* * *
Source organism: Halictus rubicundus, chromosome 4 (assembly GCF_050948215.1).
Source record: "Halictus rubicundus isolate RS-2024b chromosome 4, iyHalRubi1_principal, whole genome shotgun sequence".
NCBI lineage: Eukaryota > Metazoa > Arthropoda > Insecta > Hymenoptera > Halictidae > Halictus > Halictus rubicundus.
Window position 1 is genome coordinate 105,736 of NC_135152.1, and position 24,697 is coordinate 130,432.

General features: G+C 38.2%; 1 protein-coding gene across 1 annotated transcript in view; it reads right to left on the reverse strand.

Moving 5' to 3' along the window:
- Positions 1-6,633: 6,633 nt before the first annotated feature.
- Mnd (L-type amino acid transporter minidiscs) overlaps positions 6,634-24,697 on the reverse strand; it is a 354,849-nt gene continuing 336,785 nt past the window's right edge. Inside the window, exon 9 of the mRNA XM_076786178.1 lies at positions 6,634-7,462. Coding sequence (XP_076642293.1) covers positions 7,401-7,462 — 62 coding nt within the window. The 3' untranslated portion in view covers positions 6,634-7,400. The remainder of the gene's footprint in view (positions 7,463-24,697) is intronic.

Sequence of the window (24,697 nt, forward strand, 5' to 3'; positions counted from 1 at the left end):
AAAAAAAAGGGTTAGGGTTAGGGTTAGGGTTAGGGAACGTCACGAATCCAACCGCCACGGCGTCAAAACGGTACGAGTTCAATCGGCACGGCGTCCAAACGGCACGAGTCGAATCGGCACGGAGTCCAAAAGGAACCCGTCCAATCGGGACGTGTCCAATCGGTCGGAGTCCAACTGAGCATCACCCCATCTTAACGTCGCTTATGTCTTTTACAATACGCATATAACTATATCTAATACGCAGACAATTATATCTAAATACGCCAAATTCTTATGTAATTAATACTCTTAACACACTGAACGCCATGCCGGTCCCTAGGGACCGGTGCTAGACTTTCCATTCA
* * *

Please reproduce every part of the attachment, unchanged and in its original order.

Source organism: Halictus rubicundus, chromosome 4 (assembly GCF_050948215.1).
Source record: "Halictus rubicundus isolate RS-2024b chromosome 4, iyHalRubi1_principal, whole genome shotgun sequence".
NCBI lineage: Eukaryota > Metazoa > Arthropoda > Insecta > Hymenoptera > Halictidae > Halictus > Halictus rubicundus.
Window position 1 is genome coordinate 105,736 of NC_135152.1, and position 24,697 is coordinate 130,432.

General features: G+C 38.2%; 1 protein-coding gene across 1 annotated transcript in view; it reads right to left on the reverse strand.

Moving 5' to 3' along the window:
- Positions 1-6,633: 6,633 nt before the first annotated feature.
- Mnd (L-type amino acid transporter minidiscs) overlaps positions 6,634-24,697 on the reverse strand; it is a 354,849-nt gene continuing 336,785 nt past the window's right edge. Inside the window, exon 9 of the mRNA XM_076786178.1 lies at positions 6,634-7,462. Coding sequence (XP_076642293.1) covers positions 7,401-7,462 — 62 coding nt within the window. The 3' untranslated portion in view covers positions 6,634-7,400. The remainder of the gene's footprint in view (positions 7,463-24,697) is intronic.

Sequence of the window (24,697 nt, forward strand, 5' to 3'; positions counted from 1 at the left end):
AAAAAAAAGGGTTAGGGTTAGGGTTAGGGTTAGGGAACGTCACGAATCCAACCGCCACGGCGTCAAAACGGTACGAGTTCAATCGGCACGGCGTCCAAACGGCACGAGTCGAATCGGCACGGAGTCCAAAAGGAACCCGTCCAATCGGGACGTGTCCAATCGGTCGGAGTCCAACTGAGCATCACCCCATCTTAACGTCGCTTATGTCTTTTACAATACGCATATAACTATATCTAATACGCAGACAATTATATCTAAATACGCCAAATTCTTATGTAATTAATACTCTTAACACACTGAACGCCATGCCGGTCCCTAGGGACCGGTGCTAGACTTTCCATTCA